An ordered approach to echocardiography is important. Two dimensional (2D) echocardiography is the first modality used to examine the structure and function of the heart. There are standard echocardiographic views that are obtained from the right and left thorax to evaluate cardiac structure and function and are necessary for standardization of cardiac measurements. The right parasternal window is the first location to image, and is located between the fourth and sixth intercostal spaces. Palpation of the area of the strongest apical beat typically identifies the most optimal position to image from. The probe is positioned at the level of the costo-chondral junction or slightly closer to the sternum. The right parasternal long axis 4-chamber view is the first to be obtained (Figure 1). The probe is aligned parallel to the long axis of the left ventricle, with the transducer mark pointed towards the cervical vertebrae (towards the head). The left and right ventricles, right and left atria, and atrioventricular valves are examined. Assessment of overall left and right heart size and morphology of the atrioventricular valves and chordae tendinae structure can be made. Mitral valve prolapse or flail may be identified using this view (Figure 2). The right parasternal long axis left ventricular outflow tract view is then obtained by slightly rotating the probe in the cranial direction (Figure 3). This view is essential for evaluation of the aorta, aortic cusps, interventricular septum, and the anterior mitral valve movement in systole. Subaortic stenosis, systolic anterior motion of the mitral valve, ventricular septal defects, aortic valve abnormalities, and heart base tumors are well visualized in this view.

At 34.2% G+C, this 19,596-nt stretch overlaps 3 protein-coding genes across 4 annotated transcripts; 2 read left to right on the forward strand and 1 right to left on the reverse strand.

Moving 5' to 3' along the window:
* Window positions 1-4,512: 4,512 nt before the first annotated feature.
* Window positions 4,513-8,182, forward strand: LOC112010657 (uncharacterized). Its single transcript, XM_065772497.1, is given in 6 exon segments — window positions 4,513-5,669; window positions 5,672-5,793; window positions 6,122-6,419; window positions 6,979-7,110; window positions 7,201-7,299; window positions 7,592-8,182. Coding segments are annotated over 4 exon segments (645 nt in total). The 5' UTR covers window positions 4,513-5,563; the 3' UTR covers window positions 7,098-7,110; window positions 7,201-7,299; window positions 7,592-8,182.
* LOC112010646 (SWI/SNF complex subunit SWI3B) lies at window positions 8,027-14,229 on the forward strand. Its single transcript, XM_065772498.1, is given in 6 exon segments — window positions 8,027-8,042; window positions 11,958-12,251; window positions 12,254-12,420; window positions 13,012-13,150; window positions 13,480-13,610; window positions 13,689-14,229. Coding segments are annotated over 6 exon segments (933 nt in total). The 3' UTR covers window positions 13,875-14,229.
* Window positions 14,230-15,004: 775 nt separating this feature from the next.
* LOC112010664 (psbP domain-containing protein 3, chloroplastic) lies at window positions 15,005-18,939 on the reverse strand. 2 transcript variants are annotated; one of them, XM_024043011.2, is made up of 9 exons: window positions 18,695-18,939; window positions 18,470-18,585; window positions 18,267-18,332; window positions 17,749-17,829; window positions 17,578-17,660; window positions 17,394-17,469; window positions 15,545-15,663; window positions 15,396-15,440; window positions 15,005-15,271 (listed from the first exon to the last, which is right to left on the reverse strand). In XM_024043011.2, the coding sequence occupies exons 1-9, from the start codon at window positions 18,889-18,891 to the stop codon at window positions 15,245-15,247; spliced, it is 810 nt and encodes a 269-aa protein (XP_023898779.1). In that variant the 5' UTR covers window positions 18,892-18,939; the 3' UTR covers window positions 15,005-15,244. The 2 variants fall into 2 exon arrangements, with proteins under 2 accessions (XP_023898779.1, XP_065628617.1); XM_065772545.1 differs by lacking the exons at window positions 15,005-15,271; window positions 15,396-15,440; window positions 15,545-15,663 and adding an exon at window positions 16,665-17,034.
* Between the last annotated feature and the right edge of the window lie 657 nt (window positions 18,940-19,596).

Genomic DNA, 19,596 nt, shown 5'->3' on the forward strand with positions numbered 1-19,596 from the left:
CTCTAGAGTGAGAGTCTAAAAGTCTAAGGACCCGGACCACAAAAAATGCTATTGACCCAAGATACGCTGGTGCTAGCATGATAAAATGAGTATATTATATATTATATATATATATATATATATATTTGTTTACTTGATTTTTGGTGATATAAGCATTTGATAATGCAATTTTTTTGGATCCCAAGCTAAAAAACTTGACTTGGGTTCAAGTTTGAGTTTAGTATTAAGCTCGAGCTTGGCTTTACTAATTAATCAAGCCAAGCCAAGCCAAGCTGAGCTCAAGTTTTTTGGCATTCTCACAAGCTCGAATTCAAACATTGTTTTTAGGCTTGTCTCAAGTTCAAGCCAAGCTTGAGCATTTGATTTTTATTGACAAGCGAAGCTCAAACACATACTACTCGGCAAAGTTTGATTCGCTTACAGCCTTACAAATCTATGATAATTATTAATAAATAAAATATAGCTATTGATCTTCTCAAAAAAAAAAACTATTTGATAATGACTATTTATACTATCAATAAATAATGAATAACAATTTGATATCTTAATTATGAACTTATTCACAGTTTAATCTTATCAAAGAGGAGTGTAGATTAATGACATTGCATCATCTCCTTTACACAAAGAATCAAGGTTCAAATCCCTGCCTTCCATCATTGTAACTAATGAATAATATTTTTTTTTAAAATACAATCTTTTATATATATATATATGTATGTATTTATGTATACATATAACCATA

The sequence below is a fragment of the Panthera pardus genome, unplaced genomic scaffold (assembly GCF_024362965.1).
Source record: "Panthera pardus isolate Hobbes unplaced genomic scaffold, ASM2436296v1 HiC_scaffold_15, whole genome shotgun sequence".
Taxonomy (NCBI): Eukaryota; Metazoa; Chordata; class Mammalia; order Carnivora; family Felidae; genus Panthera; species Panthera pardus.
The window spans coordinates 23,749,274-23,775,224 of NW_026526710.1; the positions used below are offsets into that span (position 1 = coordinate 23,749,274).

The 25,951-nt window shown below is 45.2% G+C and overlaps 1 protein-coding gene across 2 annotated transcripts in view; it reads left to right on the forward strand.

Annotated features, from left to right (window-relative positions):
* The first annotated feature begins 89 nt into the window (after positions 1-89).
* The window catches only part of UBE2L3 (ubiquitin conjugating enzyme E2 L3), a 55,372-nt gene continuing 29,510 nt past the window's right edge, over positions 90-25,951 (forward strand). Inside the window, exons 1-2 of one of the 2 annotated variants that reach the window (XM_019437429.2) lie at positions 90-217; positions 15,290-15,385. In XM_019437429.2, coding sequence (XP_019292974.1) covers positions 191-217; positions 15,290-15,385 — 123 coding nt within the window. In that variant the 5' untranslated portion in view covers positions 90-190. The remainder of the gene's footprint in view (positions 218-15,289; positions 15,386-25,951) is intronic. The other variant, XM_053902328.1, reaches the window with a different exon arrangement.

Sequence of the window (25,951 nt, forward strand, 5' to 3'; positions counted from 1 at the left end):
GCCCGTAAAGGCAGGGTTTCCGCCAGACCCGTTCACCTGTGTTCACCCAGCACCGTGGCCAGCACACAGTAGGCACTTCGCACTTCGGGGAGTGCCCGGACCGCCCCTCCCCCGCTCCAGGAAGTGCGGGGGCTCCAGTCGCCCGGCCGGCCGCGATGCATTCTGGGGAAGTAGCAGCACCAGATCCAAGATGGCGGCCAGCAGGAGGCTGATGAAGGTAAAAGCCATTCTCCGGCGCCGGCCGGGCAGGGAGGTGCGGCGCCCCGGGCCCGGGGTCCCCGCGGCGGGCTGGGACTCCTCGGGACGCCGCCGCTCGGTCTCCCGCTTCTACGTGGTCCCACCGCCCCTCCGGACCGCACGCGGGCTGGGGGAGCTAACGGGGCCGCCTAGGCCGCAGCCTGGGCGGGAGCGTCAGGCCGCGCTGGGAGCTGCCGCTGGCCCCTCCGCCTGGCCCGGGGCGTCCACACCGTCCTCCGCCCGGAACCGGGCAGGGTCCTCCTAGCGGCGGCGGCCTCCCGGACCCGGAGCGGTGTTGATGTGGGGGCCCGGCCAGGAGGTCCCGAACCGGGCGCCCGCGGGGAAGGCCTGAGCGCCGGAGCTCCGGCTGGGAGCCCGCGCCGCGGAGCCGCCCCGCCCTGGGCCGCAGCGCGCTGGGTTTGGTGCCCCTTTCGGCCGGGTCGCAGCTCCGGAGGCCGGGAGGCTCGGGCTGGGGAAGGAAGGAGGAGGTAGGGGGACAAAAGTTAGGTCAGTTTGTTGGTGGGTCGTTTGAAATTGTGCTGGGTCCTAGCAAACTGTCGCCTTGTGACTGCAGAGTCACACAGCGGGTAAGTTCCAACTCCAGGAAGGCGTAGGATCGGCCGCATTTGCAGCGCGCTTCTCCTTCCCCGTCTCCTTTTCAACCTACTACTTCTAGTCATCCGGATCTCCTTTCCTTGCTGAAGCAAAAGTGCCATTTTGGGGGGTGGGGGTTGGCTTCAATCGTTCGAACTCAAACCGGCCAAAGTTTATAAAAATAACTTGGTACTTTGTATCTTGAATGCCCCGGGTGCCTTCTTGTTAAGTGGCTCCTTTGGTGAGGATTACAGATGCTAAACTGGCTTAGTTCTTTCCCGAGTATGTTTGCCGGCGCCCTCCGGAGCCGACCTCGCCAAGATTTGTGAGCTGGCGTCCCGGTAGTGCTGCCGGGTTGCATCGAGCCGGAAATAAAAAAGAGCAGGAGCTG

The right parasternal short-axis views are obtained by rotating the transducer 90 degrees from the long axis, with the transducer mark oriented cranially. The following levels of the heart are systematically evaluated from the right parasternal short-axis view starting from the apex and moving to the most basilar aspect of the heart: the apex, the left ventricle and papillary muscles, the left ventricle at the level of the chordae tendinae (Figure 4), the mitral valve, the left atrium and aorta (Figures 5 and 6), the right ventricular outflow tract and the pulmonic valve (Figure 7), and lastly the pulmonary artery branches, the right auricle and caudal vena cava. M-mode measurements of the left ventricular size during systole and diastole are made at the level of the chordae tendinae in dogs (Figures 8 and 9). 2-D measurements of left ventricular size in cats is recommended since there may be assymetrical hypertrophy that may not be within the M-mode cursor. Left atrial and aortic diameters are most accurately measured in 2-D at the level of the aortic cusps, during diastole when they are closed. LA:Ao ratio is calculated, and > 1.5 suggests left atrial dilation (Figure 6). Allometric scaling of left ventricular size normalized to body length has been validated by several investigators and provides the most accurate reference values (Table 1).Sight hounds often have larger sized left ventricles than according to body size. When the left ventricular end diastolic diameter is increased, the term is eccentric hypertrophy, and signifies a volume overload to the left ventricle. When the left ventricular systolic diameter is increased, this signifies systolic myocardial failure, which may be primary or secondary. Reduced fractional shortening (EDD-ESD/EDD) is indicative of myocardial failure (Figure 9). E-point to septal thickness (EPSS) is measured by M-mode at the level of the mitral valve in the right parasternal short-axis view (Figure 10), and increases in EPSS are indicative of systolic myocardial failure (Figure 11). Increased wall thickness is termed concentric hypertrophy, and occurs secondary to pressure overload or is a primary abnormality due to hypertrophic cardiomyopathy (Figure 12). Left ventricular concentric hypertrophy in cats is defined as wall thickness ≥ 6 mm.